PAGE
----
New York

Dick Higgins, “of celebration an morning”

of celebration of morning is the latest book by poet/artist/composer Dick Higgins, an early creator of Happenings, a co-founder of Fluxus and founder of Something Else Press. In its original form, of celebration of morning was a cycle of 80 20-by 30-inch panels which have now been gathered into a large, beautiful book whose pages are montages of photographs, photo derivations, line drawings, poems, musical scores, rhetorical questions and symbols from the I Ching. Together, these pages compose a narrative or a “poly-semiotic fiction” as Higgins calls it, about a young musician/dancer named Justin who overdoses on drugs while struggling to make the transition from boyhood to manhood.

The book is divided into monthly sections that document a year (August to July) in Justin’s life. This chronological narrative is counterpointed by, and interwoven with, a number of non-linear elements and organizational devices that provide alternative readings to the story. The individual pages, or “worlds” as Higgins calls them, are self-contained in both form and content; combining diverse media in random arrangements, they suggest open-ended and shifting meanings and can be interpreted independently or cumulatively. Higgins himself recommends a non-consecutive, indeed a cyclical, reading of the book. The meaning of of celebration is constantly in flux, as the reader chooses between different relationships and progressions.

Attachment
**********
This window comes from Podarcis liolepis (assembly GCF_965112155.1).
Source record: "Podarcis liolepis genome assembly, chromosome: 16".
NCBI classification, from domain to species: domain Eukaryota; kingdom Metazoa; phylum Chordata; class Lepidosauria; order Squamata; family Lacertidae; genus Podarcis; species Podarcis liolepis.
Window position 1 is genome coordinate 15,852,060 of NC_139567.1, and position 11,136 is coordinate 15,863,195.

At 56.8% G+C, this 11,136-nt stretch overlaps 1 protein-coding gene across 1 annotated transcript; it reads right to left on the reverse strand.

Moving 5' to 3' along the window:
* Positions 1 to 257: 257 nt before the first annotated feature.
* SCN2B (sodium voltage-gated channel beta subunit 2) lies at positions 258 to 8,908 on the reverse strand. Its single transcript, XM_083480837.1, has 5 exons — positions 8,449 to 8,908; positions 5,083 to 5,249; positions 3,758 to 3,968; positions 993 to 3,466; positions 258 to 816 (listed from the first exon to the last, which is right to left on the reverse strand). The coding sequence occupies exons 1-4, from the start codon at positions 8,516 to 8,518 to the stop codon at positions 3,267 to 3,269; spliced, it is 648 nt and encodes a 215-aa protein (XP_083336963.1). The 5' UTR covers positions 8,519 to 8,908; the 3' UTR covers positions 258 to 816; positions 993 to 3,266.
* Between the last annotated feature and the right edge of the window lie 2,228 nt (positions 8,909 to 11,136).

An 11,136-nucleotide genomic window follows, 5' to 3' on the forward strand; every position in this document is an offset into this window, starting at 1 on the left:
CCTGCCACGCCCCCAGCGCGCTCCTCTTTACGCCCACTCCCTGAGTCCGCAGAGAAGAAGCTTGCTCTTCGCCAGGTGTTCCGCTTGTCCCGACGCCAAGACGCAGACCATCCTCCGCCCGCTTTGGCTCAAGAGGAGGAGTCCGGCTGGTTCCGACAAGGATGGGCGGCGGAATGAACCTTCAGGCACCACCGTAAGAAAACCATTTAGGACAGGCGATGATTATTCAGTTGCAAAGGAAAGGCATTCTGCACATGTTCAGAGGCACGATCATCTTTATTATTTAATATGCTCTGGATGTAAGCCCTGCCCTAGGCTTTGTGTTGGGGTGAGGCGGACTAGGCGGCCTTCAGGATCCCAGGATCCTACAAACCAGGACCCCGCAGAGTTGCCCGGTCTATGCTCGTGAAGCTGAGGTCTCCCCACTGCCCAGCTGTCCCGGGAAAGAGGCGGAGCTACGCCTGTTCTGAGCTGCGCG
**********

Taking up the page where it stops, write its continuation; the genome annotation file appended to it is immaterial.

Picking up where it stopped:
The “polysemiotic” format allows Higgins to depict his protagonist from different points of view and within different contexts and as a result the reader experiences a cross-section of the spiritual, moral, intellectual, physical, psychological and social forces that converge to define Justin’s world. His handsome body provides the visual focus of the book. Most of these images depict him frolicking or meditating in the nude within natural settings, and thus place Justin’s passage from boyhood to manhood within the seasonal cycles of nature—as well as in relation to the cosmic forces represented by the I Ching. The pictures of Justin consistently emphasize the lithe vitality and expressiveness of his young body. But the exuberance in these pictures is dampened when juxtaposed with the verbal commentaries that surround them—especially the words of the narrator.

The narrator, whose voice is heard in the poetry that comprises the main body of the text, has a complex though unspecified relationship with Justin. An older man whose marriage was childless, he obviously seeks to live vicariously through the youth. His envy, possessive love, guilt-inducing criticism and thinly-disguised homosexual desires are constantly foisted on Justin.

The boy’s innocence is undermined by the narrator, but his voice is complemented by the author’s rhetorical questions, present on every page, which query both Justin and the reader about the nature of identity, the schism between image and reality and the elusive meaning of love.

The reader eventually concludes that Justin won’t survive, but only by inference. We are merely given a series of understated visual and verbal clues that are never made explicit. The details of the young man’s death—like his life—must be fleshed out by the imagination.

Shelly Rice